At one of the weekly meetings with the Dominican priest, Janne was confronted with the question as to whether she intended to become a Catholic. She replied that it didn’t interest her, because she was an agnostic and identified only with the rational philosophical system of St Thomas Aquinas. However, the question provoked disquiet within her, even though she didn’t consider herself a Christian and had no intention of becoming one. She liked the music, culture and ethical system of the Catholic Church, but it never entered her mind to become a Catholic. However, the Dominican’s question wouldn’t leave her in peace. She wanted at all costs to maintain her independence and freedom. So why did the question cause her such apprehension? Only after a certain time did she realise that it related to the person of Jesus Christ. A few months later, without knowing why, she began to think of Jesus Christ as a real, living person who was in fact very close to her. Janne understood that Christianity was not a philosophical system and a set of moral principles, but was Jesus Christ Himself, who was living, teaching and healing just as he had 2000 years earlier. The Lord Jesus led her to recognise that He was truly present in the Eucharist, and that He loved her, and she became captivated by His person. She understood that the most important thing in her life was to establish personal bonds of love with Jesus.
The call of the laity is to manifest Christ’s presence in the world through our work, our prayer, our rest and our selfless service to others
Janne went to Sunday mass regularly, because she experienced the true personal presence of Jesus there. The experience was at once the simplest and yet the most difficult, touching upon the ultimate meaning of life. The experience of the living presence of Jesus made her fall in love with Him, as well as with the Church, which is His mystical body. Enthralled, Janne began to talk to everyone about Jesus and His Church, and she couldn’t wait for Sunday mass. Jesus Christ became for her a flame, which time and time again ignited itself in her heart and called her to unite herself with Him in love. For her, this was a completely new experience of the joy of the pure love that Jesus bestowed on her. She began to spend great amounts of time reading the stories of various conversions, as well as the mystical works of St John of the Cross and St Theresa of Avila. The decision to enter the Catholic Church was particularly difficult for Janne. In Norway, Catholics are treated like a foreign body. All the anti-Catholic superstitions of the Reformation continue there today. The entire country of Norway is strongly anti-Catholic, and Janne was afraid of the negative reactions of her parents, family and friends when they learned of her conversion.
In her memoirs of this time, Janne writes that the discovery had the magnitude of a “Copernican revolution”: “Today I understood that in the consecrated host there is an objective reality independent of my opinion or of what I may or may not believe. When Catholics talk about the Real Presence, they are expressing the conviction that Christ is present in the elements of bread and wine, which, after consecration by the priest, become the Body and Blood of Christ. This is the greatest mystery of the faith, the core of the mass, and the key to understanding Catholic teaching about the sacraments.”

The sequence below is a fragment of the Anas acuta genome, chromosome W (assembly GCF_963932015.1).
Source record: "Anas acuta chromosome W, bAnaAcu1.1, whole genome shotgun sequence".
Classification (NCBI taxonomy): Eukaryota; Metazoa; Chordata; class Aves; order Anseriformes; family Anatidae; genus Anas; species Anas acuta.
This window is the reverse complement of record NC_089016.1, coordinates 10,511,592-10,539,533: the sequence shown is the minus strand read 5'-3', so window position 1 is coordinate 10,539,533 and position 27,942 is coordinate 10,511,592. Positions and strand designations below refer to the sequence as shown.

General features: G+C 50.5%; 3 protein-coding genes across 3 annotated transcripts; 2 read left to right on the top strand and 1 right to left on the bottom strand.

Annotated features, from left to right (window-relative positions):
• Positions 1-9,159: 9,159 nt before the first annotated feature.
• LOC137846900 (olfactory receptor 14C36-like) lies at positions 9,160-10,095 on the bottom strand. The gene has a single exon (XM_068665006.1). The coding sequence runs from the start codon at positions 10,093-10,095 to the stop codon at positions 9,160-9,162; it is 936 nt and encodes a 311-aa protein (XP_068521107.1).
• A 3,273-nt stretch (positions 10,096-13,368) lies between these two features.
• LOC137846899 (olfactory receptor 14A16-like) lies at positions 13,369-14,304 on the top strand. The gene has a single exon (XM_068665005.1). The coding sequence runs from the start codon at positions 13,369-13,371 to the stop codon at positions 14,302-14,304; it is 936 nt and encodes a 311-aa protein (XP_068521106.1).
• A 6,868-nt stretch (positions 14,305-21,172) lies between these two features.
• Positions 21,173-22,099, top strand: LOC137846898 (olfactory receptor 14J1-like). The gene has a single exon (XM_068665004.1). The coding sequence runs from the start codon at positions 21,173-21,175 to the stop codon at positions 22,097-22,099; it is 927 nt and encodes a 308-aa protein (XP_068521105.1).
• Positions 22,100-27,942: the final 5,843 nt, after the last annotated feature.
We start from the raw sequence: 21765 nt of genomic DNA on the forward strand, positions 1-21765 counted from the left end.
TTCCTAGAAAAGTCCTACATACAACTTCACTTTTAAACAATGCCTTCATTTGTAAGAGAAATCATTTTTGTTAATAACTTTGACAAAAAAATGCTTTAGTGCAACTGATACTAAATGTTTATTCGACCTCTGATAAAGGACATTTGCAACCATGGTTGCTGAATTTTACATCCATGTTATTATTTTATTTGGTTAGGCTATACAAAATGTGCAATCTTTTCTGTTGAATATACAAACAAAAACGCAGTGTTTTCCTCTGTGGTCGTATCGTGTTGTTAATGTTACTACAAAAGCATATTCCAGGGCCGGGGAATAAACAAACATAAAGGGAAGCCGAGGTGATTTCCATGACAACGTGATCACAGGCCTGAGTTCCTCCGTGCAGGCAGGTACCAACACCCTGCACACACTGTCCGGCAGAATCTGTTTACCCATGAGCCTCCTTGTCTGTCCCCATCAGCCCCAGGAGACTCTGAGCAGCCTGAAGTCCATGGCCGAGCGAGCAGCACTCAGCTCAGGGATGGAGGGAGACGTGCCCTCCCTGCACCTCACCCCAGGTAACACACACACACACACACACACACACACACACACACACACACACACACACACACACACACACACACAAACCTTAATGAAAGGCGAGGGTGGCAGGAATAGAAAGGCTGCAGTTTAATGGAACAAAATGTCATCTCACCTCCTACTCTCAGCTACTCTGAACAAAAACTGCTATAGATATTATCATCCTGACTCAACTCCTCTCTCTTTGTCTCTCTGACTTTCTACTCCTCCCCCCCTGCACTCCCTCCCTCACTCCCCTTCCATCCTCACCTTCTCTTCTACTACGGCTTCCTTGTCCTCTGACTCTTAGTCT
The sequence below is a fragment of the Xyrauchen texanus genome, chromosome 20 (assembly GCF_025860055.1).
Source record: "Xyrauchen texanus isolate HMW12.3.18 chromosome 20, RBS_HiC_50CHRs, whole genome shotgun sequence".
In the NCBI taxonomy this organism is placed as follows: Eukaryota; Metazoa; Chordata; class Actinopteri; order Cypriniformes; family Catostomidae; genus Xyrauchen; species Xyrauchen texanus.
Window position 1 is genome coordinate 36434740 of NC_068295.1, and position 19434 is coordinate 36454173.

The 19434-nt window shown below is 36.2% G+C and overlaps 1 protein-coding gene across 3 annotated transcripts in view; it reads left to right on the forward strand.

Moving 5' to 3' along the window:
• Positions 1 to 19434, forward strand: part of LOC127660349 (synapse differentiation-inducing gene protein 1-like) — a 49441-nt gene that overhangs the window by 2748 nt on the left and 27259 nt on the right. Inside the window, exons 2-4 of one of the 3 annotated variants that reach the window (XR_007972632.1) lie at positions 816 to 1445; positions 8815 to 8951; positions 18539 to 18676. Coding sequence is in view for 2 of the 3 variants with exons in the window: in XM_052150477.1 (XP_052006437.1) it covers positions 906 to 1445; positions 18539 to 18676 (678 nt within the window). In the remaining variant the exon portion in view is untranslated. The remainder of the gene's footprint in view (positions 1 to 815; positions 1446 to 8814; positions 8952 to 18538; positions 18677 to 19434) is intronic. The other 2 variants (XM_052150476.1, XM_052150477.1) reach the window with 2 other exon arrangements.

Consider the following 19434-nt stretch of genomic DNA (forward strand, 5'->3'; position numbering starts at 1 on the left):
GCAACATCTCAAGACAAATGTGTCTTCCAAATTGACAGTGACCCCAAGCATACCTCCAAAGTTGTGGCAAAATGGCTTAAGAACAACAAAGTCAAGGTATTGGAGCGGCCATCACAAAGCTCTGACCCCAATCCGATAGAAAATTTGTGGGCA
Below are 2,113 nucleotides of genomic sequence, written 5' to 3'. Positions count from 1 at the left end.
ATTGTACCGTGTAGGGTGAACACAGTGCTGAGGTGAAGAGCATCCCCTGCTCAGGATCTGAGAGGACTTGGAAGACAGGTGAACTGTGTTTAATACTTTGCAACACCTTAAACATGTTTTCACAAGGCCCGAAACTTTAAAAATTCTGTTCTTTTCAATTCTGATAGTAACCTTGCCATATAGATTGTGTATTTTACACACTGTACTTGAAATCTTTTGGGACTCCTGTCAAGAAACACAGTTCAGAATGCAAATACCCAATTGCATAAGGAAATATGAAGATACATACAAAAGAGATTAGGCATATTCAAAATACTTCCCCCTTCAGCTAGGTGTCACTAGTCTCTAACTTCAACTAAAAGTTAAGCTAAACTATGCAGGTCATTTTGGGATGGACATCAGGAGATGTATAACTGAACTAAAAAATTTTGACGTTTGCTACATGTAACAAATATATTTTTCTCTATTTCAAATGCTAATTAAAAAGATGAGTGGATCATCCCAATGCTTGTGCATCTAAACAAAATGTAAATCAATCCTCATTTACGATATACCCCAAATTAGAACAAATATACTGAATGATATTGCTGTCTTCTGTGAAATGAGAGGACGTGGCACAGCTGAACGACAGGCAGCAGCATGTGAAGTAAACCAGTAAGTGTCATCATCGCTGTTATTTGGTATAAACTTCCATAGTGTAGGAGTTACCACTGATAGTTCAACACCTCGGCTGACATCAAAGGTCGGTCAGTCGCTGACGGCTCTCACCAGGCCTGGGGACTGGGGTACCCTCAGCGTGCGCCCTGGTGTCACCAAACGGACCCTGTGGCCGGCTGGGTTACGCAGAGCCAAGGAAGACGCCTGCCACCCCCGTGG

Jesus’ Real Presence in the form of bread and wine lies at the centre of Catholic teaching. It is an objective reality, regardless of whether anyone believes in it or not. This was a breathtaking discovery for Janne. She had been looking for the sense of life in ancient philosophy and in metaphysics; she had been looking for truth, justice, goodness and beauty. Now she had discovered that everything she had been looking for was in the Person of Christ, the true God who became a true man and is truly present in the Eucharist. She understood that it’s not man who is at the centre of the universe, but God, who exists objectively. For Janne, this was the most important and most joyful discovery. Objective Truth exists. It is Love and can be found and recognised in the person of Jesus Christ, who is present in the Eucharist. There exists a divine order, sense and goal in life, regardless of the outlook and limitations of mankind.
Janne understood that Jesus’ Real Presence in the Eucharist does not reveal itself through reading books or through reasoning. The acceptance of this truth is a grace, a gift freely given. But to receive it, a person must make the effort to look for it.
Participation in the mass was attractive for Janne not because she found a beautiful liturgy, interesting sermons or music there, but because she experienced there the presence of Christ, who overwhelmed her with His love. Finding herself in front of the tabernacle in which the consecrated hosts were kept, Janne knew that it was right there that true love and an ultimate sense of human existence were to be found. She went to mass like a lover going to a meeting with her beloved Person.
“Each of us can become a saint; that is, we can become what God wants us to become. We have only to take the decision, and to take it here and now, not putting it off until tomorrow” (St Josemaría Escrivá)
Towards the end of 1981, Janne wrote a letter to the Vatican, in which she advised them that she was considering entering the Catholic Church, but she first very much wanted to get to know the Pope. She was surprised at the rapid response. The prefect of the papal residence assured her that when she arrived in Rome she should let him know, and then she would be able to meet John Paul II personally.